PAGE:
Young female athletes are suffering knee injuries which could be avoided with special conditioning and awareness.
Adolescent girl athletes are as much as eight times more likely to injure their knee’s anterior cruciate ligament (ACL) than their male counterparts, according to a recent study led by Morgan Stanley Children’s Hospital of New York-Presbyterian and Columbia University Medical Center.
The study posits two primary reasons for girls’ increased susceptibility to ACL injuries. First, adolescent girls tend to develop increased quadriceps strength, while not increasing hamstring strength. With very strong quads overpowering the hamstrings, an imbalance occurs, leading to undue stress on the ACL. Second, girls become skeletally mature earlier during puberty, and they tend to perform their sports activities in a more upright position that adds stress to the ACL.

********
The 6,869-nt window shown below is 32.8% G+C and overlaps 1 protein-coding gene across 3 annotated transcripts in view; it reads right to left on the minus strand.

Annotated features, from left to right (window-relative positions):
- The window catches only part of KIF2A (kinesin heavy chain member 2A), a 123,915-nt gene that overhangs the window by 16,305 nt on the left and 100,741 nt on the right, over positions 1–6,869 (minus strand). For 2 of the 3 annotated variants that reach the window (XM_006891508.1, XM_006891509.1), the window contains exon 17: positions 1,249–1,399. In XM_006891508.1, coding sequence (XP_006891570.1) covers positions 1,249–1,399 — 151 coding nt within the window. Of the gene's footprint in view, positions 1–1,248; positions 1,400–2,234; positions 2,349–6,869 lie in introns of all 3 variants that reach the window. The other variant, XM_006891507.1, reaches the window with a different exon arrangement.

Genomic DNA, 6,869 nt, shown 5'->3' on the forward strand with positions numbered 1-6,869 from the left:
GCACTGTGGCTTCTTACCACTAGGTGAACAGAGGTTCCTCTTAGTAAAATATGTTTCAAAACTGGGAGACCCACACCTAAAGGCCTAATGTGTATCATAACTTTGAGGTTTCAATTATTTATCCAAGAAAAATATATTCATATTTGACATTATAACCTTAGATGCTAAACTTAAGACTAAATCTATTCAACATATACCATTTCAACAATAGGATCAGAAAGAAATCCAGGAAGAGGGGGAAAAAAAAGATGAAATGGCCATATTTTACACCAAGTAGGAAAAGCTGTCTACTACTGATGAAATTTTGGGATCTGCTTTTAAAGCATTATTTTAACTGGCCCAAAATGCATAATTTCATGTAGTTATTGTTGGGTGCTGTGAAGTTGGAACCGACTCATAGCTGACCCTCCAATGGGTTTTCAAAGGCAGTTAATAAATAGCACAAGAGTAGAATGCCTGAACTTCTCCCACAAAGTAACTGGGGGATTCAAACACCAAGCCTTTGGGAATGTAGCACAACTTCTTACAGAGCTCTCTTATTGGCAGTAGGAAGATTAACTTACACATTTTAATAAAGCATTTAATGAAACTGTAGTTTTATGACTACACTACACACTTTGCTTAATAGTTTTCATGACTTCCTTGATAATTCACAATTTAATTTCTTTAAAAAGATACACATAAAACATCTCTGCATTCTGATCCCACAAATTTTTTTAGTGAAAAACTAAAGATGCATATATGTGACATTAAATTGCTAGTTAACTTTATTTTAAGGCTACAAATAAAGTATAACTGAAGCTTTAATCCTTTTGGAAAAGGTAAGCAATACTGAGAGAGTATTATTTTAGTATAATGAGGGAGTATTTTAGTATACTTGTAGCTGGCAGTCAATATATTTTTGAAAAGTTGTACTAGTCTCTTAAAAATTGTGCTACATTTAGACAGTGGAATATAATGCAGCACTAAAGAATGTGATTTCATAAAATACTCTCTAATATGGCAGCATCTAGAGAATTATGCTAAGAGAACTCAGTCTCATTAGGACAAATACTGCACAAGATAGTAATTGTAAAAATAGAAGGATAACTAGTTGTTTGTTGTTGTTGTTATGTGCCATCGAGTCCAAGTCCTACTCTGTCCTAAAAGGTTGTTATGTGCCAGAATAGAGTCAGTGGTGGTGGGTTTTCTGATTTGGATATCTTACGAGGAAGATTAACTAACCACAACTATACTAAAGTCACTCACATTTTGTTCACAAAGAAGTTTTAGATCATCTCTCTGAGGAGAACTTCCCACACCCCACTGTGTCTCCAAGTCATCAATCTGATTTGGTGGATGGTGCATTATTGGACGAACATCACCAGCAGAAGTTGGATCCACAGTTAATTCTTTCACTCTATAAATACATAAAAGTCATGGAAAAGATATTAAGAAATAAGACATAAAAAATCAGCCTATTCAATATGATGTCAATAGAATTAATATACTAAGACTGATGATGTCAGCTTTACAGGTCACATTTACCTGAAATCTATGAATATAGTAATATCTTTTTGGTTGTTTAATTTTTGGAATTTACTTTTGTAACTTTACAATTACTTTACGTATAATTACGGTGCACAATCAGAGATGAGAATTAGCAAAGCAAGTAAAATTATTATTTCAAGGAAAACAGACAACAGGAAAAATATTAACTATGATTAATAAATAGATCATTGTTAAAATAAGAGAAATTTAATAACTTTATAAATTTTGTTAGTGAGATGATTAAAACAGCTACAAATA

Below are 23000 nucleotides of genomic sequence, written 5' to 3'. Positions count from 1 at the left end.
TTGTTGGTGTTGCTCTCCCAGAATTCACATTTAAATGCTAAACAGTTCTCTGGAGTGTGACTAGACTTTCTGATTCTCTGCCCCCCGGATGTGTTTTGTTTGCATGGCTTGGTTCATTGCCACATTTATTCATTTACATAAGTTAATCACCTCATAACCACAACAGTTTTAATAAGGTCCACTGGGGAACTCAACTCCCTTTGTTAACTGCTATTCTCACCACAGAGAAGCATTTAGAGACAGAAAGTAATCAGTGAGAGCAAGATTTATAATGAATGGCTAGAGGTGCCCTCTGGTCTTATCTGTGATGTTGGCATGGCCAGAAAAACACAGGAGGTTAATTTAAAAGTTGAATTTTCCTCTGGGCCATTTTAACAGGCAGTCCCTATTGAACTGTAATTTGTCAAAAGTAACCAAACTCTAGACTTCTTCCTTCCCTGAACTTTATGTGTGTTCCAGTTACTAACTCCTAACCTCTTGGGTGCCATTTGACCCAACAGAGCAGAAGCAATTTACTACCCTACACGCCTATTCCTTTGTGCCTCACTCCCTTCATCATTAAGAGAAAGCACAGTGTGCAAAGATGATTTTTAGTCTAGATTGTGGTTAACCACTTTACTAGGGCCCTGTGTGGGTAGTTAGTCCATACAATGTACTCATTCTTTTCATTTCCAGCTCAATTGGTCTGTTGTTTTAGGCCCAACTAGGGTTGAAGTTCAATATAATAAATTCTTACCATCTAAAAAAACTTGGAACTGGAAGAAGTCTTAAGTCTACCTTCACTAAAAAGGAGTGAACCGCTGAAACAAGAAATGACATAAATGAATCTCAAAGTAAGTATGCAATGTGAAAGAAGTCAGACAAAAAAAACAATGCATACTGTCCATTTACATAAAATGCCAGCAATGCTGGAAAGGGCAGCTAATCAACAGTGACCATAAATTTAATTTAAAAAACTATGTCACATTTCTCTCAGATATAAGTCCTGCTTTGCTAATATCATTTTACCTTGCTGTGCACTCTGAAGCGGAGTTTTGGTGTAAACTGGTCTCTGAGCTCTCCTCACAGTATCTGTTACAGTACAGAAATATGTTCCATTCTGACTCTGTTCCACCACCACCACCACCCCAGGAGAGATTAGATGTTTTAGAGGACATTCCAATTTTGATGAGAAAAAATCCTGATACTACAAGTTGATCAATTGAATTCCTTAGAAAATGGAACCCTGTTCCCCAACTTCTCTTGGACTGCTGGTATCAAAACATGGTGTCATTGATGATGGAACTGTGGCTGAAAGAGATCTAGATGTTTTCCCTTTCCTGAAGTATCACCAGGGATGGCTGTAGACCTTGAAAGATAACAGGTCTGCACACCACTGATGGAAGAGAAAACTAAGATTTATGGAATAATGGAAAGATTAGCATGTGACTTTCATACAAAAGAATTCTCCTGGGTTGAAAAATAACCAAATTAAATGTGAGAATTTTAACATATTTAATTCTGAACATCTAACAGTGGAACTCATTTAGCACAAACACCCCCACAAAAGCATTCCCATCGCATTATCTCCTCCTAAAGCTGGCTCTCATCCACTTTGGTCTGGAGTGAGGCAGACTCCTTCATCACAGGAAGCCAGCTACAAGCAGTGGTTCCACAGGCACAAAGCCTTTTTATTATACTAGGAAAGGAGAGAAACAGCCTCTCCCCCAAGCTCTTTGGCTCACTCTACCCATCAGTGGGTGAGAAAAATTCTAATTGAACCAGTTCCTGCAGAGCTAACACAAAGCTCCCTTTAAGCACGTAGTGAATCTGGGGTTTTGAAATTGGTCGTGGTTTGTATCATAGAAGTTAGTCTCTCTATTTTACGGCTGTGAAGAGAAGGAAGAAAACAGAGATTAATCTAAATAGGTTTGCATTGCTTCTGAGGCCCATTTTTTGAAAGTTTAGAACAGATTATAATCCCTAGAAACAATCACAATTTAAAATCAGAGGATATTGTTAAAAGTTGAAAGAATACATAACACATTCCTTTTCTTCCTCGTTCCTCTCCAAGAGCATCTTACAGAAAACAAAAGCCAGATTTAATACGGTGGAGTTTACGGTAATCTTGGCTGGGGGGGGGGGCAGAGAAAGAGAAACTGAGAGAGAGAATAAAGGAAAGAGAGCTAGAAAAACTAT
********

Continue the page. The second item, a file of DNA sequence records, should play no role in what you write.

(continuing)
Dr. Ahmad suggests tips for girls on how to prevent ACL injuries, including making them more aware of their upright position during activities like landing from a jump and training them to assume a more flexed stance. He also suggests strengthening of hamstring, hip and core muscles.